The first substantive bill deliberated by the 101st Undergraduate Senate was sent back to the Rules and Judiciary Committee Tuesday after over an hour of deliberation.
The bill, which would require the creation of several undergraduate and graduate student government annual reports, was criticized because it would cut a student government branch’s funding to at most half of what it received in the last funding cycle if it does not finish its report.
Some senators, including Senator Jerrick Li, opposed the original bill because the provision for cutting funding could possibly be weaponized by a future administration.
“What happens if in some circumstance, a direct competitor becomes the next president? So, what if the previous administration has incentive to drastically cut down the funding for the next administration?” Li said.
Senator Erik Beene, who co-sponsored the bill, said he was disappointed that the Senate stalled the passing of the bill by planning for the possible malicious intent of future student government officials.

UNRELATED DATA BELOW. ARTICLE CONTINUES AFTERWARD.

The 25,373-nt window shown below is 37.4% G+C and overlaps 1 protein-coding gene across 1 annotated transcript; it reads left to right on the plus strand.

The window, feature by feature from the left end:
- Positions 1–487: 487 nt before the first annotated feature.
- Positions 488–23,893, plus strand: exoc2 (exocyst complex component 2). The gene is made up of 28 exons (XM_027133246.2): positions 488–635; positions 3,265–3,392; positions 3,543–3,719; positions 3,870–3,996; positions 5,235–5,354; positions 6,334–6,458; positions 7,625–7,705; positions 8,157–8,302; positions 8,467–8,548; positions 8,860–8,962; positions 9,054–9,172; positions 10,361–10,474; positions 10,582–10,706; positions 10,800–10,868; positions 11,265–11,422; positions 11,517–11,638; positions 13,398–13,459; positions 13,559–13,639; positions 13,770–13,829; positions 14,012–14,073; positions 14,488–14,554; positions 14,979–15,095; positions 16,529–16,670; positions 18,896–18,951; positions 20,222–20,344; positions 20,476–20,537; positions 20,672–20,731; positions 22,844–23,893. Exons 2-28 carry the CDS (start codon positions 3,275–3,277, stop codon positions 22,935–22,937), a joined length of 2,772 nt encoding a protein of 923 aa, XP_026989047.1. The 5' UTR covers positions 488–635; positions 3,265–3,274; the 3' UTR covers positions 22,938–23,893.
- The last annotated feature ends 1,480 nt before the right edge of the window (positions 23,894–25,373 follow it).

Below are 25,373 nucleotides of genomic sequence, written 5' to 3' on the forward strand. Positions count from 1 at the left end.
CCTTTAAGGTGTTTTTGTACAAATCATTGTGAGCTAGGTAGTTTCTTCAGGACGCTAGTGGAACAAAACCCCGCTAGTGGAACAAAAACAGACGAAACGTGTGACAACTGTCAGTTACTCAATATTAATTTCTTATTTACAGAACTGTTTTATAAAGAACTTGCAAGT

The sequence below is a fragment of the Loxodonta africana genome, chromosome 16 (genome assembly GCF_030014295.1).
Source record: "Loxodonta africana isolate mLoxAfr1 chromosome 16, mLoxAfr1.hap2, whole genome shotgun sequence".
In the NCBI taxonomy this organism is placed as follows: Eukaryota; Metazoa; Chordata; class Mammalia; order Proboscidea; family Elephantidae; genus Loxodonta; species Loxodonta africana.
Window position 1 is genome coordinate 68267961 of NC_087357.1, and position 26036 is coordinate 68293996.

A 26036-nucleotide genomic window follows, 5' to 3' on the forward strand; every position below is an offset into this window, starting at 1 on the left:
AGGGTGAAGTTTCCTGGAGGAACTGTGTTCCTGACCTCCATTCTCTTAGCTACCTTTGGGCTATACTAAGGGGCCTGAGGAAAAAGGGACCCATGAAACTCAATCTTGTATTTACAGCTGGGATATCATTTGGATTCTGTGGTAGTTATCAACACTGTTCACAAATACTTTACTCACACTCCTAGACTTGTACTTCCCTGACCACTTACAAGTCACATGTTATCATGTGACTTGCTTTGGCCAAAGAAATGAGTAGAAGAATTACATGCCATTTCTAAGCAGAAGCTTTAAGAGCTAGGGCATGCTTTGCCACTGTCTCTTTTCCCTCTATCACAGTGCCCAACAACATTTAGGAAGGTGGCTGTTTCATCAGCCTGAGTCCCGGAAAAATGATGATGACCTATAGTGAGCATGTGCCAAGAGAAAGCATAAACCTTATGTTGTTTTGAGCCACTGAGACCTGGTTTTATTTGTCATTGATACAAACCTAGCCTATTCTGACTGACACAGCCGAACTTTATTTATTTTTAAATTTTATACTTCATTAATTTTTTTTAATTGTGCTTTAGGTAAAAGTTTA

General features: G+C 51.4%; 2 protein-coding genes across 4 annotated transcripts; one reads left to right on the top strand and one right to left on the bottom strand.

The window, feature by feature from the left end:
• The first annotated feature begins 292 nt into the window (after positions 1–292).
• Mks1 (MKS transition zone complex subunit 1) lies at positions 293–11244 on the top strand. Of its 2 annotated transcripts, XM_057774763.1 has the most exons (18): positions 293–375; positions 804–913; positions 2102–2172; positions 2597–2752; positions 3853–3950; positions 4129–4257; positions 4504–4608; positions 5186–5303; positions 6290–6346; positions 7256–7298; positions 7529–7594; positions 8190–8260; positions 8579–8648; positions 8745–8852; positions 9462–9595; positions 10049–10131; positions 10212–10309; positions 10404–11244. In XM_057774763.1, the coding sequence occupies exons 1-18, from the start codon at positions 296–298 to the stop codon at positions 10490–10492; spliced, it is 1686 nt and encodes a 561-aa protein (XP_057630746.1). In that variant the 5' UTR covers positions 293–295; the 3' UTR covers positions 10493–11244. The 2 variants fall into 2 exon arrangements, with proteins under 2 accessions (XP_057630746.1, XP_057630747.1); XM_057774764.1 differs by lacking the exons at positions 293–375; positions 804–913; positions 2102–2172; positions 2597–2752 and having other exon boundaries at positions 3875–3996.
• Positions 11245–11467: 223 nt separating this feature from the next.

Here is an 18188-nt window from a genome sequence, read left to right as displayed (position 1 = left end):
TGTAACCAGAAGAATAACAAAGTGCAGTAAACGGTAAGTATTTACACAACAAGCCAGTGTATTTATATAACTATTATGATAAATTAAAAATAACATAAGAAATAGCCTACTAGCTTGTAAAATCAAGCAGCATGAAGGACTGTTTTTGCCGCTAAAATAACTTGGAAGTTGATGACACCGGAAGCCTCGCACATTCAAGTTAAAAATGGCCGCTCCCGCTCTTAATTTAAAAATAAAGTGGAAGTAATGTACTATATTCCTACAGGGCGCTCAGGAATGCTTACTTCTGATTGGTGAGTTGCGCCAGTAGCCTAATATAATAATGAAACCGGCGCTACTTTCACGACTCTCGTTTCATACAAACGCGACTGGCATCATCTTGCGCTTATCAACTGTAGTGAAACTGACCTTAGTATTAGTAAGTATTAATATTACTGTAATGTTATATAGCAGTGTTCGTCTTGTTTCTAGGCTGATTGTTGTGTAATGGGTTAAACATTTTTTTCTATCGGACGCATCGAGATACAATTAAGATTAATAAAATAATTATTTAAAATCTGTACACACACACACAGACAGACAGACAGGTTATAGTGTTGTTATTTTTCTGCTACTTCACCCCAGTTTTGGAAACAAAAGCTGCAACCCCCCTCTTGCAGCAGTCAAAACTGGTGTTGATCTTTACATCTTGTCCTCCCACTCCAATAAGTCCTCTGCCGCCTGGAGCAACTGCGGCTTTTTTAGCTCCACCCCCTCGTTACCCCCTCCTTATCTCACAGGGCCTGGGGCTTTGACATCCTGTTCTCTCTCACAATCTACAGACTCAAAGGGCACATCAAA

“I don’t think that this was a complicated issue at all – we’re simply trying to codify a yearbook, essentially, into the rules,” Beene said. “It astounds me that we cannot all agree that a yearbook is a good idea and would pass and that we can all function in good faith.”
The annual report, which would include important documents from the Undergraduate Executive Branch, the Undergraduate Judicial Branch, the Undergraduate Senate and the Joint Governance Council, would be available to the student body via digital download.
Four physical books would also be presented to the Chancellor, the incoming Student Body President, the Board of Trustees chairperson and a representative from University archives at a proposed “Passing of the Book Ceremony” during the Undergraduate Senate’s spring inauguration.
Senators such as Senator Corry Dauderman suggested alternatives to the punishment for not completing the annual reports, including using impeachment and cutting individual officials’ stipends as punishment instead of cutting funds for an entire branch of student government.
“Sending it to committee gives us a week to think about it and gives them a week to write it,” Dauderman said. “And maybe one of (the Rules and Judiciary Committee members) will notice that a piece of how that amendment was written will have crazy compounding effects in other portions of our rules.”
The bill, which was introduced by Senator Rachel Augustine and Chairperson of the Rules and Judiciary Committee Tanner Henson, will now be reevaluated by the Rules and Judiciary Committee at its meeting next Tuesday.
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